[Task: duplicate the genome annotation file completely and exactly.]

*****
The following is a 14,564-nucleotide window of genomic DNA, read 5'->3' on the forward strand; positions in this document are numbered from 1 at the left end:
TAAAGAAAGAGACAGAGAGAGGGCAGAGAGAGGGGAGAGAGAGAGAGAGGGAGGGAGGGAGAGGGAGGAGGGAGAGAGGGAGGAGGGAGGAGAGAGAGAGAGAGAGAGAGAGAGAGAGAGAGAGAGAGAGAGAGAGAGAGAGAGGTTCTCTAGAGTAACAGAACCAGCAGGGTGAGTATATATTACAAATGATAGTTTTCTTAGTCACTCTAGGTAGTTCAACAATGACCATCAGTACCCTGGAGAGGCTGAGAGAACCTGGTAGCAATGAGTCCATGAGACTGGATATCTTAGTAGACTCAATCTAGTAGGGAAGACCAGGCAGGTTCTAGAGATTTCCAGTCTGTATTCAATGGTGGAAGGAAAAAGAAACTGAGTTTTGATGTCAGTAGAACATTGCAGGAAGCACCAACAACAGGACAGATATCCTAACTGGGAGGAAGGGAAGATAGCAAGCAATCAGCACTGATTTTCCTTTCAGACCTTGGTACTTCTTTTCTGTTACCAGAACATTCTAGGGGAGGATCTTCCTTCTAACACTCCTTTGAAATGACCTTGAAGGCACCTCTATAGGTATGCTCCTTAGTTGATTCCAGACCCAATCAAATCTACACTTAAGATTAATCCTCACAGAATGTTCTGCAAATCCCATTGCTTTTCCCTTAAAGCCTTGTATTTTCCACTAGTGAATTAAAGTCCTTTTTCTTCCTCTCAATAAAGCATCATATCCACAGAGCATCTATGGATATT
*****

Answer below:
The following is a 14,564-nucleotide window of genomic DNA, read 5'->3' on the forward strand; positions in this document are numbered from 1 at the left end:
TAAAGAAAGAGACAGAGAGAGGGCAGAGAGAGGGGAGAGAGAGAGAGAGGGAGGGAGGGAGAGGGAGGAGGGAGAGAGGGAGGAGGGAGGAGAGAGAGAGAGAGAGAGAGAGAGAGAGAGAGAGAGAGAGAGAGAGAGAGAGAGGTTCTCTAGAGTAACAGAACCAGCAGGGTGAGTATATATTACAAATGATAGTTTTCTTAGTCACTCTAGGTAGTTCAACAATGACCATCAGTACCCTGGAGAGGCTGAGAGAACCTGGTAGCAATGAGTCCATGAGACTGGATATCTTAGTAGACTCAATCTAGTAGGGAAGACCAGGCAGGTTCTAGAGATTTCCAGTCTGTATTCAATGGTGGAAGGAAAAAGAAACTGAGTTTTGATGTCAGTAGAACATTGCAGGAAGCACCAACAACAGGACAGATATCCTAACTGGGAGGAAGGGAAGATAGCAAGCAATCAGCACTGATTTTCCTTTCAGACCTTGGTACTTCTTTTCTGTTACCAGAACATTCTAGGGGAGGATCTTCCTTCTAACACTCCTTTGAAATGACCTTGAAGGCACCTCTATAGGTATGCTCCTTAGTTGATTCCAGACCCAATCAAATCTACACTTAAGATTAATCCTCACAGAATGTTCTGCAAATCCCATTGCTTTTCCCTTAAAGCCTTGTATTTTCCACTAGTGAATTAAAGTCCTTTTTCTTCCTCTCAATAAAGCATCATATCCACAGAGCATCTATGGATATT